5 pm – 5.50 pm: Talk: Gesture, metaphor, and spatial language
By Professor Sotaro Kita, University of Warwick
5:50 – 6.20 pm: Q&A
6:20 – 7:00 pm: discussion during a wine reception
Abstract:I will discuss how co-speech (i.e., speech-accompanying) gestures relate to language and conceptualisation underlying language. I will focus on “representational gestures”, which
can depict motion, action, and shape or can indicate locations (i.e., “iconic” and “deictic” gestures in McNeill’s 1992 classification). I will provide evidence for the following two points
(using examples from English and Japanese). Various aspects of language shape co-speech gestures. Conversely, the way we produce co-speech gestures can shape language. I will
discuss these issues in relation to manner and path in motion event descriptions, clauselinkage types in complex event descriptions, and metaphor. I will conclude that gesture and
language are parts of a "conceptualisation engine”, which takes advantage of unique strengths of spatio-motoric representation and linguistic representation.
Bio: Prof. Sotaro Kita is a world-leading researcher in gesture and language studies. He has been Professor of Psychology of Language at Warwick since 2013. After studying engineering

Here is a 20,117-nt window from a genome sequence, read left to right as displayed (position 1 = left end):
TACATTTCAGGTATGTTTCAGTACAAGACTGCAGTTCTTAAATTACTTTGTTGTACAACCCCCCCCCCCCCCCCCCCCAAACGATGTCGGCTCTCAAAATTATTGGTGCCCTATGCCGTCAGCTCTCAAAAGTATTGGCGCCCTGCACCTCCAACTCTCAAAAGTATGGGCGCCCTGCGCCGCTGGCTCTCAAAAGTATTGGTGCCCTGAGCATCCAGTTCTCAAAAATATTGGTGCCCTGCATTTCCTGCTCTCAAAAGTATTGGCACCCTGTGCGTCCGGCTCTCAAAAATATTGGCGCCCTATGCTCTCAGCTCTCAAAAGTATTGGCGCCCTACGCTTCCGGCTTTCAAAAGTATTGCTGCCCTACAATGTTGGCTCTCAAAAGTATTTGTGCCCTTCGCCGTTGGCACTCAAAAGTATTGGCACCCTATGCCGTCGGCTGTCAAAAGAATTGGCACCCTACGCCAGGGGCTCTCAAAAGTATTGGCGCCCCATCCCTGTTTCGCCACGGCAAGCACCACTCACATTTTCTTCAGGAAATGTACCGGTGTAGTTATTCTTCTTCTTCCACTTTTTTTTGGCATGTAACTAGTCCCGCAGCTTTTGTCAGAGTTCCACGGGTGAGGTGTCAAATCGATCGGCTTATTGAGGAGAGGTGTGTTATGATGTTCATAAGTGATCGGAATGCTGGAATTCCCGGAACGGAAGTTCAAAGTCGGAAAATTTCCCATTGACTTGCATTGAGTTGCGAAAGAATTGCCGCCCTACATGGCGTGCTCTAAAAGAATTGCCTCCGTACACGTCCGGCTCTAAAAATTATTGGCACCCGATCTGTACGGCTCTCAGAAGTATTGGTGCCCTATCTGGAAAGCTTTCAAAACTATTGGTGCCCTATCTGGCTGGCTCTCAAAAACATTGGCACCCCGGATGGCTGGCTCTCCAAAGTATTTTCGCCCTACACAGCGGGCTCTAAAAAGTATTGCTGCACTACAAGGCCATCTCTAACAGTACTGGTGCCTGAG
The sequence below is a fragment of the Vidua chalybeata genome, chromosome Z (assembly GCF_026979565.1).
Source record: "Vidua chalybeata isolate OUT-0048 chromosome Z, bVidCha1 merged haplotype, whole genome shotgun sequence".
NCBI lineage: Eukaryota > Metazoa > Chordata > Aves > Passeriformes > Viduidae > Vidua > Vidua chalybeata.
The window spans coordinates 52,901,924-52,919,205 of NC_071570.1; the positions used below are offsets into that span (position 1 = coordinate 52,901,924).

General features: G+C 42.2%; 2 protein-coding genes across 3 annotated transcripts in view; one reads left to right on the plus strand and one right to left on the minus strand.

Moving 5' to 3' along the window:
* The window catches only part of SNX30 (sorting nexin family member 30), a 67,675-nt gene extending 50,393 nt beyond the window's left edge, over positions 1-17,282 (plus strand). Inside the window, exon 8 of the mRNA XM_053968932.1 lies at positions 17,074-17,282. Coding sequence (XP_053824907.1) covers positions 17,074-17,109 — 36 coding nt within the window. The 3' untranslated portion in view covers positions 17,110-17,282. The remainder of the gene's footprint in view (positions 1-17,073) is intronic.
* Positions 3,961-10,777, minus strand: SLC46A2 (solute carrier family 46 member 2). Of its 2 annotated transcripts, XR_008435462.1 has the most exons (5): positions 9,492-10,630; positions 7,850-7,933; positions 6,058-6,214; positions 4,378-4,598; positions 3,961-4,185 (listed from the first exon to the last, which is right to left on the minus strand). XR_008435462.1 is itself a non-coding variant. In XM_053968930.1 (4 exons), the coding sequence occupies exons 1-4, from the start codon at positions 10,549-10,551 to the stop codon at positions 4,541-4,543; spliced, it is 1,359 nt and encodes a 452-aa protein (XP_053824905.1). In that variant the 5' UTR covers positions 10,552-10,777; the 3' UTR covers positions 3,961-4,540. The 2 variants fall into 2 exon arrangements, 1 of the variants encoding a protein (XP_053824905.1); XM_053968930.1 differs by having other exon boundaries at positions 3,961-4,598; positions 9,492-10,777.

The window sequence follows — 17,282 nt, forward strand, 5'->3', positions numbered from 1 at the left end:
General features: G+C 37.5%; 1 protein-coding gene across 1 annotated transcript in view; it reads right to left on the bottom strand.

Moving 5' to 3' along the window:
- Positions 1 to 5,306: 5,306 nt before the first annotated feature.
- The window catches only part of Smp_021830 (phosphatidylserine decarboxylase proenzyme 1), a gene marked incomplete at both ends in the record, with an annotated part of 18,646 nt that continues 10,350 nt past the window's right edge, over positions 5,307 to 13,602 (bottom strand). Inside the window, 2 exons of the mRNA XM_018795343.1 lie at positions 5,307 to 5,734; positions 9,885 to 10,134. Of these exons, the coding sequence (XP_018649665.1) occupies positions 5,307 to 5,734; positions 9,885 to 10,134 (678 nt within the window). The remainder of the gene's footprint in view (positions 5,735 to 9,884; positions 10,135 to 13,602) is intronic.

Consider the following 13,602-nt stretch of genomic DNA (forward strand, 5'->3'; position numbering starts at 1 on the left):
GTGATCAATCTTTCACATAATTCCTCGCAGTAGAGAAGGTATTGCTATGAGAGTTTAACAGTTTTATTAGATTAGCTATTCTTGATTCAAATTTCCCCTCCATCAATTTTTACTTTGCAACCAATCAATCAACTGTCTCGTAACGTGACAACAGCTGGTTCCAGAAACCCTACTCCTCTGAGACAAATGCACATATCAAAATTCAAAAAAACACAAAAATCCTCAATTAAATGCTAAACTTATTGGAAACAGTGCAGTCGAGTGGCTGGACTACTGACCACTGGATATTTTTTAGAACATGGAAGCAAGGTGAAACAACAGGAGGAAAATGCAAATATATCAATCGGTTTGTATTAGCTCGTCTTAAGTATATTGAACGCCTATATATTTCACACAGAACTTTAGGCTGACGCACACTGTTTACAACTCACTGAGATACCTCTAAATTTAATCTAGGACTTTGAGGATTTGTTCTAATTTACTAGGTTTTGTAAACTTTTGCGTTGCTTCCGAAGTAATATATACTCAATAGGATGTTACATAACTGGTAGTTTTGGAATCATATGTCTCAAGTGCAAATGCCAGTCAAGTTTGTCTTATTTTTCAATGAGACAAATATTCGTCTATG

in Japan (B.Eng., Mathematical engineering, University of Tokyo,1986; M.Eng. Information engineering, University of Tokyo, 1988), Prof. Kita moved to Chicago (USA). He received a
Ph.D. in psychology and linguistics from the University of Chicago (1993) under the supervision of Professor David McNeill. In 1993, he joined the Cognitive Anthropology
Research Group (lead by Stephen Levinson) at the Max Planck Institute for Psycholinguistics in the Netherlands, where he worked as a postdoc (1993-1994) and then a Senior Researcher
in Levinson's group (1994-2003). Throughout his stay at the Institute, he was the leader of the Gesture Project, one of the research foci of the Institute. Prof. Kita was a Senior Lecturer at
the Dept. of Experimental Psychology in the University of Bristol (2003-2006), and a Reader at the School of Psychology in the University of Birmingham (2006-2013).
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